Catfish reveal taste for mice
A cat’s penchant for mice is well known, but it seems the little rodents are also not safe from its aquatic namesake in Pilbara waters.
Murdoch University researchers have discovered the lesser salmon catfish of the Ashburton River near Onslow is eating native mice when available.
It was thought the diets of catfish consisted primarily of insects, crustaceans and plants, but stomach examinations revealed SOME had consumed native spinifex hopping mice.
Murdoch Centre for Fish and Fisheries lead researcher Erin Kelly said it was likely the catfish were gaining access to the mice opportunistically.
“Dryland rivers experience extreme cycles of drought and flooding, which leads to a great variation in the type and amount of food available at certain times,” she said.
Ms Kelly said the spinifex hopping mouse dug deep burrows in the sand of riverbanks that could flood and collapse, allowing the catfish to take advantage. “Population booms are also reported for the spinifex hopping mouse, often within three to 10 months after periods of rainfall,” she said.
“The fish we collected for this study were caught during the early dry season — a time of expected population growth for this mouse species.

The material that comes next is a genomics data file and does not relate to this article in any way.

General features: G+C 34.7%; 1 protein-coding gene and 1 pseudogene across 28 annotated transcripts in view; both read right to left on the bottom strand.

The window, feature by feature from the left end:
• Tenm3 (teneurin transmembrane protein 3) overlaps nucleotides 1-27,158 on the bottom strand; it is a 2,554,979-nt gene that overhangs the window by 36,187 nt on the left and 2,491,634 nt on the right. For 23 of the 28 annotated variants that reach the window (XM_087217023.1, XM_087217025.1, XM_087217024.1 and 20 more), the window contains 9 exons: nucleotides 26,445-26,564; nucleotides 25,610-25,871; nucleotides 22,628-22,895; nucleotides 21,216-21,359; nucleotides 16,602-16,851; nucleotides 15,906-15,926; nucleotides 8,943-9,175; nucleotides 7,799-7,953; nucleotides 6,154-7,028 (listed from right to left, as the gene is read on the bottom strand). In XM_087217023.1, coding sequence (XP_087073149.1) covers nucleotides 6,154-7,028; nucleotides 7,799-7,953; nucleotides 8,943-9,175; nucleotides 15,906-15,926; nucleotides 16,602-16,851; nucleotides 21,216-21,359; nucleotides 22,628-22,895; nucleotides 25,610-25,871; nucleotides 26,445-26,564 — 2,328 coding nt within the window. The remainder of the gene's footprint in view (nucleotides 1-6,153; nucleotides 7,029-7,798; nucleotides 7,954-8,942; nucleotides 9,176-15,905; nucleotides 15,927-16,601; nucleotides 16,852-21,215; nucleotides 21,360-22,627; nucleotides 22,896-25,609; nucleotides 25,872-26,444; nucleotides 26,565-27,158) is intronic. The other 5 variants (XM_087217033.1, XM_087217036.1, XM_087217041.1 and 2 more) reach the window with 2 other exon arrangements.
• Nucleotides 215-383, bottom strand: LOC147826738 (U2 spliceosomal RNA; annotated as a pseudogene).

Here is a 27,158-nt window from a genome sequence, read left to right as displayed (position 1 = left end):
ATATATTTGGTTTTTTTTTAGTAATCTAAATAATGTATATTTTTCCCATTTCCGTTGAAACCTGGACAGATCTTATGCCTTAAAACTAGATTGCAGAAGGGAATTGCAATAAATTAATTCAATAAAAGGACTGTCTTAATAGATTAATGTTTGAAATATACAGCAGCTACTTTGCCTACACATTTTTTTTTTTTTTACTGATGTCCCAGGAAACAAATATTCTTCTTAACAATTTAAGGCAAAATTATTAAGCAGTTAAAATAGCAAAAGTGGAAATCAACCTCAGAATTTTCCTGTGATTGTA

“Both species are nocturnal, and it is also possible that the catfish are actively hunting mice on the riverbank.”
Ms Kelly and her co-researchers caught 18 lesser salmon catfish from the Ashburton River, and found the small mammals at various stages of digestion within the stomachs of eight of the fish.
Mammals have been infrequently reported in the diets of Australian catfish and other native northern Australian fish species such as the mouth almighty, but this is the first report of high levels of terrestrial mammal consumption by any Australian catfish.
Ms Kelly said understanding the links between aquatic and terrestrial food webs was vital to our understanding and conservation of river and riverbank ecosystems.
The Ashburton River catfish will eat native mice.